The girl was rebuked for her much speaking, and so wasting the time of the Court. There were other cases. And Richard page: 172 Calmady sickened yet more, recognising in that a parable of perpetual application. For are there not always other cases? The tragedy of the individual life reaching its climax seems, to the chief actor, worthy to claim and hold universal attention. Yet the sun never stands still in heaven, nor do the footsteps of men tarry upon earth. No one person may take up too much space, too much time. The movement of things is not stayed. The single cry, however bitter, is drowned in the roar of the pushing crowd. The individual, however keen his griefs, however heinous the offence done him, must make way for those same other cases. This is the everlasting law.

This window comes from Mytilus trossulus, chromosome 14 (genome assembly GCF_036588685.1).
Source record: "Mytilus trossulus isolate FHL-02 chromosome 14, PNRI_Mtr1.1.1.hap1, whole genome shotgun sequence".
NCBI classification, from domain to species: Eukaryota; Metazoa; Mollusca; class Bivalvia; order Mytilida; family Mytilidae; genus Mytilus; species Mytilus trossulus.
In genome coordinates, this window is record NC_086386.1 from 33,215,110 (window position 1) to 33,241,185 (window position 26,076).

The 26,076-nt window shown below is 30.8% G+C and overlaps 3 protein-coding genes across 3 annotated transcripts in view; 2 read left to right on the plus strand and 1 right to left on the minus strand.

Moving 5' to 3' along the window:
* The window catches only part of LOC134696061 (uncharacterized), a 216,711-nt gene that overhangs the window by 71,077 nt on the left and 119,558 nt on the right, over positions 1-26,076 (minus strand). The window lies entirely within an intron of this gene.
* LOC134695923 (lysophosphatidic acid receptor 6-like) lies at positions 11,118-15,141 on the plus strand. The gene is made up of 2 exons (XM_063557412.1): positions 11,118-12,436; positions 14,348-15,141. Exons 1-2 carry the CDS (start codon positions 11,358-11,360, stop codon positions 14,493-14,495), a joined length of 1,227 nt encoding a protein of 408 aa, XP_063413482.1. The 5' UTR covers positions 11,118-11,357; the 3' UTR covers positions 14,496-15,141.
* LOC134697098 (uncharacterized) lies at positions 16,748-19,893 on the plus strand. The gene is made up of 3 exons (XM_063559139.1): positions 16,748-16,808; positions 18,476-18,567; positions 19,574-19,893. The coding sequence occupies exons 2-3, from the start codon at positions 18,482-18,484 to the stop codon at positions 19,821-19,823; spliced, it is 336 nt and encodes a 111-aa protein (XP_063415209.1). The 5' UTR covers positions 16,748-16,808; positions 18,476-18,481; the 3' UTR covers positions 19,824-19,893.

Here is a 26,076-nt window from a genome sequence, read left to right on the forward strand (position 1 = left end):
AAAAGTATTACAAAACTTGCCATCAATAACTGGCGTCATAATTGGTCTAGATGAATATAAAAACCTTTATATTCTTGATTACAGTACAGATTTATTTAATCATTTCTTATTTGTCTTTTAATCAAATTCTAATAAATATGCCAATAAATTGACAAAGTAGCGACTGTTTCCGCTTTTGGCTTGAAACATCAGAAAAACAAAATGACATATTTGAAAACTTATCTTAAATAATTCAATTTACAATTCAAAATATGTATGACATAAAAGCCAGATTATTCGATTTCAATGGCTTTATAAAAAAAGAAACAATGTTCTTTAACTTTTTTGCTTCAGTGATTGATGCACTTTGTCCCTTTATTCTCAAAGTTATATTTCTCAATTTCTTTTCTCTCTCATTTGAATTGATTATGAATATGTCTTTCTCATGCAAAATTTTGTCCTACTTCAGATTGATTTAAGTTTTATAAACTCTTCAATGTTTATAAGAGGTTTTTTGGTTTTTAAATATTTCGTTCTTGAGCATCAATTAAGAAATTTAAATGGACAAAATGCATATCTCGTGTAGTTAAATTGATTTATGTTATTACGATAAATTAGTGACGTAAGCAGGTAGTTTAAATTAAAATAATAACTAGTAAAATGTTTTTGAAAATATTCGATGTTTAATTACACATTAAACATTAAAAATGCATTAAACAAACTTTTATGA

And so pained, out of tune, troubled too by smouldering fires of anger, Richard left Westchurch and his fellow‐magistrates as early as he decently could. Avoiding the highroad leading by Newlands and through Sandyfield village, he cut across country by field lanes and over waste‐lands to Farley Row. The wide quiet of the autumn afternoon, the slight chill in the air, were grateful to him after the noise and close atmosphere of the court. Yet the young man strove vainly to think of pleasant things and to regain his serenity. The girl’s tear‐blotted face, the tones of her voice, haunted him. Six weeks’ imprisonment. The sentence, after all, was a light one. Yet who was he, who were those four other well‐to‐do gentlemen, that they should judge her at all? How could they measure the strength of the temptation which had beset her? If temptation is strong enough, must not the tempted of necessity yield? If the tempted does not yield, is that not merely proof that the temptation was not strong enough? The whole thing appeared to him a matter of mathematics or mechanics. Given a greater weight than it can carry, the rope is bound to break. And then for those who have not felt the strain to blame the rope, punish the rope! It seemed to Richard, as he rode homeward, that human justice is too often a very comedy of injustice. It all appeared to him so exceedingly foolish. And yet society must be protected. Other pretty, weak, silly creatures must be warned, by such rather brutal object‐lessons, not to bear bastards or pawn their mistresses’ spoons.